Posted by: lavernewaddington | December 16, 2016

Backstrap Weaving – A long band in a short post

Longer, finer, wider….the challenge continues. This time I certainly went longer. In fact, I think this might be the longest thing I have woven so far on my backstrap loom. It is reasonably fine but it is certainly not wide….. a decorative band to edge my wool lap blanket.

I wanted to finish the lap blanket that I had woven some time ago. I thought that I had been weaving the two wool panels this time last year. I can remember feeling really uncomfortable in the summer heat having the panels on my lap as I sewed them together but, when I took a look back at my blog posts from December last year, it seems that I was actually on a silk binge at that time. That is certainly a much more pleasant material to use in the humid Bolivian summer. The fabric for this little yurt-shaped silk pouch was one of several silk projects I had on the loom last December.

yurt pouch with cuff and necklaceIt is fun to look back at this time of year and remember what  I was weaving… and then be horrified at how fast the year has slipped by. I am sure that I am not alone in that. It certainly was an active one for me travel-wise. There was a little less time spent at the loom and lots of time spent on the road gathering inspiration.

Anyway….back to the long, long band. My edging band needed to be 112”. I wound a warp of 150” length just to make sure that I would be comfortable weaving right to the end of my 112”. I could weave a few inches to spare, just in case, and I would not be rammed up against the far loom bar trying to squeeze those last inches in. I also needed a fairly large working space as I used 7 sets of heddles so that I wouldn’t need to do pick-up.

As much as I love having my hands in among the threads picking patterns, this band was too long and the motif too small and repetitive to make the weaving interesting in my usual slow thread-by-thread style.

edging band backstrap weaving with band lockI rolled up most of the unwoven warp around paper and a couple of beams so that I could fit this long warp in my weaving space. That also meant that I could stay more or less the same distance away from the far beam which I think helps me maintain a consistent tension. I could roll up the woven length of band and, as I did so, unroll a bit more unwoven warp. You can see that I changed to a band lock after a while rather than continue using my long backstrap beam. There was just too much band piling up on the beam and it was getting uncomfortable having that wad of cloth at my belly.

I got that nice long and heavy band lock from the Santa Cruz guild. It had belonged to the late Nora Rogers and it was given to me with one of her many fiber experiments in progress…a sprang Hopi-style sash. I still have the sash and can pop it back into the band lock at any time should I wish to continue with Nora’s sample. I have to admit that I prefer the length of my backstrap beams. I find having the backstrap around my hips sitting on those wide beams very comfortable. It felt a little strange having the ends of my backstrap pulled inward to sit on the ends of the short band lock.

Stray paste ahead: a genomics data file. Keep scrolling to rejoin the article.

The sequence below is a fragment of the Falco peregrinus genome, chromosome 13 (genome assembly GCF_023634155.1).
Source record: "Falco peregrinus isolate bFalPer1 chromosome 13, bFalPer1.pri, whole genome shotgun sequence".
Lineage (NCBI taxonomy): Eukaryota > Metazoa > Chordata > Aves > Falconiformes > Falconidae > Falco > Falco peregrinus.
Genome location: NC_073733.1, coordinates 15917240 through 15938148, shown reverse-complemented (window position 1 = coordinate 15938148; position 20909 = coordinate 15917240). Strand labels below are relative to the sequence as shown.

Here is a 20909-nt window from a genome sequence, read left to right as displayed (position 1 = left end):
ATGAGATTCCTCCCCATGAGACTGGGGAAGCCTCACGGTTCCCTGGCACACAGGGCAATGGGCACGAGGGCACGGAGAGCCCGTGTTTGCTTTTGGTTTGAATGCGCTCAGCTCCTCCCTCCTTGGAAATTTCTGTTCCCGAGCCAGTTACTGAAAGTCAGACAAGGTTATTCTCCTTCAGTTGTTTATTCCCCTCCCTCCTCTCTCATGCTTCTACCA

An advantage of the band lock is being able to slide the woven cloth out of the way between the two wooden bars very frequently. I didn’t have to wait until I had woven enough to roll all the way around two beams as I usually do. I could adjust length every inch or so if I wanted to. It makes it seem like you are progressing faster!

big and small band locksIn the picture above, you can see that I have cut off the finished length of the woven band and just left the unwoven warp clamped in the band lock. I figured that I could make a couple of wrist cuffs with the warp that remains. Let’s see if the band lock grips that unwoven warp well enough to enable me to do so.

I am grateful for having this large heavy band lock. I am wondering if Nora Rogers had made this herself. Most of the band locks I have seen for sale are much smaller and lighter. You can see a small one sitting alongside my larger one in the picture above. That one was given to me by Becky and the staff at Vavstuga when I visited.

The last time I was in Cusco, Peru, it was interesting to see a weaver from Chahuaytire using a similar set-up…

chahuaytire backstrap weavingThe woven cloth was clamped and hung free rather than being rolled up around two beams.

My weaving friend Marie showed me how she uses her small band lock with a backstrap…

maries-stuffAnd, you can see in Marianne Planting’s Andean Pebble Weave project below, how the band passes around and between the wooden pieces to be locked off. The pattern she is weaving is in my second book.

marianne planting 1I haven’t become a band lock convert! I will, however, use it for long, long bands. I have another blanket waiting for its edging band and the band for that will need 136” or so of warp….